Running a city, especially one with more than 20 million people, is no easy task. Running it from inside a jail cell is infinitely more difficult.
But that’s exactly what Waseem Akhtar — the new mayor of Pakistan’s largest city, Karachi — will be doing, the Guardian reports.
Akhtar, a former lawmaker, will take over as mayor from the city’s central prison, where he has been held for more than a month. The charges against him include arranging medical care for alleged terrorists and inciting riots across the city in 2007.
He was put forth as the mayoral candidate of the Muttahida Qaumi Movement (MQM) — a party that holds considerable sway in the city’s politics despite being at odds with the country’s powerful military — in December. The party’s control of the Karachi Metropolitan Corporation, whose members elect the mayor and are set to do so on Wednesday, makes it all but certain that he will be the city’s new leader.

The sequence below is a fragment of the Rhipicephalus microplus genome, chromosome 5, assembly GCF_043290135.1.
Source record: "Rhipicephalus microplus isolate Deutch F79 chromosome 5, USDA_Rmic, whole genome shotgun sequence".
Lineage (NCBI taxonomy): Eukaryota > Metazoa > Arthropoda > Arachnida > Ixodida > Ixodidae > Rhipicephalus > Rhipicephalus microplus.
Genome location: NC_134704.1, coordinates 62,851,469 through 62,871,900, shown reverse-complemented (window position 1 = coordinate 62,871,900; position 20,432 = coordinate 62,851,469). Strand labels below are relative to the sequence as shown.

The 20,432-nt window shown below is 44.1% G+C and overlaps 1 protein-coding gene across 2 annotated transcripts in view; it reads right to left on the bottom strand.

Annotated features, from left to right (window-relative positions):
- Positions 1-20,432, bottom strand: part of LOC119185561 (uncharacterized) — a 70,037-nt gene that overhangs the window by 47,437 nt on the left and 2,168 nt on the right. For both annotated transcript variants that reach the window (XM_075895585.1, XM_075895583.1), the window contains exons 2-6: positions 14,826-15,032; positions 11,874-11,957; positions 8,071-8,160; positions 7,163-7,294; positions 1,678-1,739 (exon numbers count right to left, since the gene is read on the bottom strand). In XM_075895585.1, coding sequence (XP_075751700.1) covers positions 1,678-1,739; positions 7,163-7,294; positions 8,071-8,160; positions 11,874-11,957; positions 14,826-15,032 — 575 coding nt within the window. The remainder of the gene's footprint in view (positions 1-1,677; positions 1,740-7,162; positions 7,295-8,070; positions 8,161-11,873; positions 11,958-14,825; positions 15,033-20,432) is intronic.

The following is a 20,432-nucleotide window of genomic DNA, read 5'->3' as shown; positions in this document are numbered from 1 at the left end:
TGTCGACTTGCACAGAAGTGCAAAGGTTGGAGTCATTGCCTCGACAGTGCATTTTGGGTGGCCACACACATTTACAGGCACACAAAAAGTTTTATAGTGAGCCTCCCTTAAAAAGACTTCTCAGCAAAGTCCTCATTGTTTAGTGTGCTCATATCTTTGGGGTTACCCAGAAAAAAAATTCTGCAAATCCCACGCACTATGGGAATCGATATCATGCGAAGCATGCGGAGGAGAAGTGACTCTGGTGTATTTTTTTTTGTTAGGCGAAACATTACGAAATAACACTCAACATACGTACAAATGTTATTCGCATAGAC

“Obviously he should be on the ground to do his work but we just have to work around it,” MQM senator Nasreen Jalil said. “We will ask the government to let him have an office in jail.”
- Inside the Massive Effort to Change the Way Kids Are Taught to Read
- Dubai's Real Estate Market is Booming. One Company is Making It Possible to Invest From Anywhere in the World
- How to Exercise When It's Really Hot Outside
- A New Documentary Sheds Light on a Pivotal Movement in Asian American History
- Far From Home: Afghan Women are Attempting to Build New Lives Abroad
- What Experts Say About How Valuable The Inflation Reduction Act's Green Subsidies Will Be
- What to Know About Long COVID in Kids
- Want to Do More Good? This Movement Might Have the Answer